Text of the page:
Once you decide what costume to create, make your own version rather than attempt an exact copy. Invest in some good tape and your dress-up items should last a long time.
Each time you make new costumes, set them aside. There are hundreds of exciting adventures to be had with a dress-up box.
This next idea is fun and functional. If you can’t seem to get your kids to clean up their desks, make some kind of storage container or caddy.
Cover paper roll middles with craft paper or old gift wrap. Attach them to each other, and then to a base such as a shoebox top. Your kids will love their own creations so much, they’re more likely to use them. Definitely a win-win situation.
With any luck, they’ll want to make some sort of storage container for every room in the house.
When you get some fancy packaging or a box or container with an interesting shape, keep it to the side. Next time you embark on this kind of craft, show your kids these treasures and ask what they think they could make with them.
#5: A Game
When you make a game, you double the fun: first you have fun making it, then playing it.
- To make a board game or maze, paint or draw it on a piece of cardboard.
- For a puzzle, paint a picture, let it dry and then cut it into different pieces that fit together.
- For a marble run, design how you’d like to see it and figure out what other recyclable pieces you’ll need to make it work.
This is a multi-step, multi-faceted project. Design and make the game, decide the rules and then play it. Be sure to write the rules down. Ask your kids questions throughout the project to keep it on track.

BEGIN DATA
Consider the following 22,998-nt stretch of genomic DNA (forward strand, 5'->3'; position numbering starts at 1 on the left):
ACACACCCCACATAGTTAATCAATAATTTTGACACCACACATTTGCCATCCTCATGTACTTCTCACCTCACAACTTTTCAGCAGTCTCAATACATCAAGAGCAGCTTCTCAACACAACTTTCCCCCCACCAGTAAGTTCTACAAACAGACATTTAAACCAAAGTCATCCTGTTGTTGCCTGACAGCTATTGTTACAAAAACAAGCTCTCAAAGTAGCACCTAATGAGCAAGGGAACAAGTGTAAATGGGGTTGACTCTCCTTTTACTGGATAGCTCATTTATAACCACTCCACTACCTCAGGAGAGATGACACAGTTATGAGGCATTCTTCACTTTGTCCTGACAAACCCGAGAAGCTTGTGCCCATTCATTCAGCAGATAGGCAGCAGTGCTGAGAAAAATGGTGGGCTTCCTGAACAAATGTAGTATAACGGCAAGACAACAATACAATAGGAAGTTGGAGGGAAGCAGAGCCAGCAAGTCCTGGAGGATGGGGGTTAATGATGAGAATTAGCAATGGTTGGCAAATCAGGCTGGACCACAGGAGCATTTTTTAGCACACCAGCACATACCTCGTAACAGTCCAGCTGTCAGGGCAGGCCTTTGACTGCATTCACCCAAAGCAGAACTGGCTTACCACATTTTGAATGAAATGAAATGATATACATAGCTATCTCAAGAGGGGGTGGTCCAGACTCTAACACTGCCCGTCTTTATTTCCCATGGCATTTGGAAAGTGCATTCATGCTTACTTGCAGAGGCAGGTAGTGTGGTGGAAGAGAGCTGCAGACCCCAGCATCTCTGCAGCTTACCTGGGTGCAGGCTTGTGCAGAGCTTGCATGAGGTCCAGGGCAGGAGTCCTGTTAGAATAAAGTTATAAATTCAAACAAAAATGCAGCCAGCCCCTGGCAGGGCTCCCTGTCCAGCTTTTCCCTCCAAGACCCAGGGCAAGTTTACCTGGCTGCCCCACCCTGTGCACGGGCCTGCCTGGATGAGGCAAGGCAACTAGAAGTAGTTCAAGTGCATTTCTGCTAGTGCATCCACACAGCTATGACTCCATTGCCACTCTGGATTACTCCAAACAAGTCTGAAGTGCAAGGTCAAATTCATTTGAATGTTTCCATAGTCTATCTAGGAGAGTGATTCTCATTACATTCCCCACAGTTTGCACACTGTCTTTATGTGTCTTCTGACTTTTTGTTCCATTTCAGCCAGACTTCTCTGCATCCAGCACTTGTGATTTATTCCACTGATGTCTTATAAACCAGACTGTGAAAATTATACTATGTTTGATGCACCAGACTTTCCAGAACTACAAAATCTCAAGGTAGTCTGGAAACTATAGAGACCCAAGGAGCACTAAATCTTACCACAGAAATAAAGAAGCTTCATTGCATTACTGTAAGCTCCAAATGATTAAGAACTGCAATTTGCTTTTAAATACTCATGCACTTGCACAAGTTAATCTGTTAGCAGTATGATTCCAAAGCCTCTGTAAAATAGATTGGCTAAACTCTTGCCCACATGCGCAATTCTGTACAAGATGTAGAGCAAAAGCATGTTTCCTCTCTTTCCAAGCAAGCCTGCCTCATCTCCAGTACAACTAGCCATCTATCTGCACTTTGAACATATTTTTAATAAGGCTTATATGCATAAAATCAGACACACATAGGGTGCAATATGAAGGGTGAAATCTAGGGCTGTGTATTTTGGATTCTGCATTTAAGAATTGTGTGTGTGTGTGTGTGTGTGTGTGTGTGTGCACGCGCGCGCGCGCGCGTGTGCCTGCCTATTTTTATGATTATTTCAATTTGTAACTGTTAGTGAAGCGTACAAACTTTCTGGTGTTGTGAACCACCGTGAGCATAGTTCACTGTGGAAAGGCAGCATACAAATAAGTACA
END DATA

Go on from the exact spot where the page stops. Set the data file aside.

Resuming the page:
When you make something that needs precision (rather than just whacking two things together), it hones measuring and design skills. A lot of trial and error testing is also involved to get your games to work just right. The results, and the sense of accomplishment, will be well worth it.
Do you have a large box in the house? Then you can make something that’ll take you and your child anywhere. Grab costumes from your dress-up box, and make a form of transportation for your next adventure.
Create anything from a car or space ship to a submarine or pirate ship. Once you have a vehicle, you’ll have hours of adventuring fun.
Make your vehicle as complex or simple as you’d like. Paint it or leave it blank, so you can use the piece for a future project.
Our spaceship’s held together with a great product called Makedo. It allows you to easily attach items together. It can then be removed when you’re done playing. You can deconstruct your creation and return the boxes to the recycling bin and make something new next time.
If your kids need help creating a hinge or axle, guide them through the steps. Show them how with some scraps. Then let them apply the new skill to their creation. Watch their eyes light up as they turn their vision into reality. You will never see a prouder child, and you’ll be proud too!
Some Final Thoughts…
Playing with items from the recycling bin opens your kids’ minds to so many possibilities. It’s fun for adults too!
These days, kids don’t have nearly enough downtime. They’re always being entertained, whether it’s through television, video games or some other form of technology. Even after-school activities are structured. Therefore, they have little opportunity to use their imaginations. Creating things with recyclables is the perfect solution.
Imagination and problem-solving are essential life skills. Children who are good at problem-solving are more independent and often more confident. If they are ever stuck in a tricky situation, they’re more likely to be able to handle it.
So train your kids early and often, raid your recycle bin and go on this adventure as a family.
What do you think? Do your kids love making things from the recycling bin? What are some of their favorite things to make? Share your ideas and photos in the comment section below.
Jo Ebisujima is the founder of My Organized Chaos where she helps busy mamas organize their home, kids and homes so they have time for the fun stuff. Other posts by Jo Ebisujima »